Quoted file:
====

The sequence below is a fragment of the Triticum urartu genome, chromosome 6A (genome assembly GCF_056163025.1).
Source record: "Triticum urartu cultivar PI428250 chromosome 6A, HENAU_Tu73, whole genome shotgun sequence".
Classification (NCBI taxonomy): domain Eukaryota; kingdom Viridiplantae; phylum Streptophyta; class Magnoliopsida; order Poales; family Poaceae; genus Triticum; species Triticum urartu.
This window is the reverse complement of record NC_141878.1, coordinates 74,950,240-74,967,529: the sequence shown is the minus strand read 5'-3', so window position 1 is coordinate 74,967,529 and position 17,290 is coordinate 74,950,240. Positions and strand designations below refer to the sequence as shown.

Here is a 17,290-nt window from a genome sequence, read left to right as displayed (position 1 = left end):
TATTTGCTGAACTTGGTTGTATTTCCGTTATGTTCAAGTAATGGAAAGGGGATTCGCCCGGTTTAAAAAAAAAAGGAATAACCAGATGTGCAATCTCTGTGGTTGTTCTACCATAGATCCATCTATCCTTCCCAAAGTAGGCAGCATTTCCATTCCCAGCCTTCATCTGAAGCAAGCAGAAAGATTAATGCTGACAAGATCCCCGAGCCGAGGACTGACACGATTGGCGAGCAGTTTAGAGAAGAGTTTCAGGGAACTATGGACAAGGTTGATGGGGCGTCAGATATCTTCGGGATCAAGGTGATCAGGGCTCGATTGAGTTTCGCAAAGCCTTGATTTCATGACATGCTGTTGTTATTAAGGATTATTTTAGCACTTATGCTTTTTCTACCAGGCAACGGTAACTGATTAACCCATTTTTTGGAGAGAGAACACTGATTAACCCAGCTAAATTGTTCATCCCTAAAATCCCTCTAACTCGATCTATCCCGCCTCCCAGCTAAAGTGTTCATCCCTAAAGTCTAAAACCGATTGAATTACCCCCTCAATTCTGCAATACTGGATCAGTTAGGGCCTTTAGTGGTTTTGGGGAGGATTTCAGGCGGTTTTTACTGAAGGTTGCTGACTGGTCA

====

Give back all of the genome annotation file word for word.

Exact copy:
The sequence below is a fragment of the Triticum urartu genome, chromosome 6A (genome assembly GCF_056163025.1).
Source record: "Triticum urartu cultivar PI428250 chromosome 6A, HENAU_Tu73, whole genome shotgun sequence".
Classification (NCBI taxonomy): domain Eukaryota; kingdom Viridiplantae; phylum Streptophyta; class Magnoliopsida; order Poales; family Poaceae; genus Triticum; species Triticum urartu.
This window is the reverse complement of record NC_141878.1, coordinates 74,950,240-74,967,529: the sequence shown is the minus strand read 5'-3', so window position 1 is coordinate 74,967,529 and position 17,290 is coordinate 74,950,240. Positions and strand designations below refer to the sequence as shown.

Here is a 17,290-nt window from a genome sequence, read left to right as displayed (position 1 = left end):
TATTTGCTGAACTTGGTTGTATTTCCGTTATGTTCAAGTAATGGAAAGGGGATTCGCCCGGTTTAAAAAAAAAAGGAATAACCAGATGTGCAATCTCTGTGGTTGTTCTACCATAGATCCATCTATCCTTCCCAAAGTAGGCAGCATTTCCATTCCCAGCCTTCATCTGAAGCAAGCAGAAAGATTAATGCTGACAAGATCCCCGAGCCGAGGACTGACACGATTGGCGAGCAGTTTAGAGAAGAGTTTCAGGGAACTATGGACAAGGTTGATGGGGCGTCAGATATCTTCGGGATCAAGGTGATCAGGGCTCGATTGAGTTTCGCAAAGCCTTGATTTCATGACATGCTGTTGTTATTAAGGATTATTTTAGCACTTATGCTTTTTCTACCAGGCAACGGTAACTGATTAACCCATTTTTTGGAGAGAGAACACTGATTAACCCAGCTAAATTGTTCATCCCTAAAATCCCTCTAACTCGATCTATCCCGCCTCCCAGCTAAAGTGTTCATCCCTAAAGTCTAAAACCGATTGAATTACCCCCTCAATTCTGCAATACTGGATCAGTTAGGGCCTTTAGTGGTTTTGGGGAGGATTTCAGGCGGTTTTTACTGAAGGTTGCTGACTGGTCA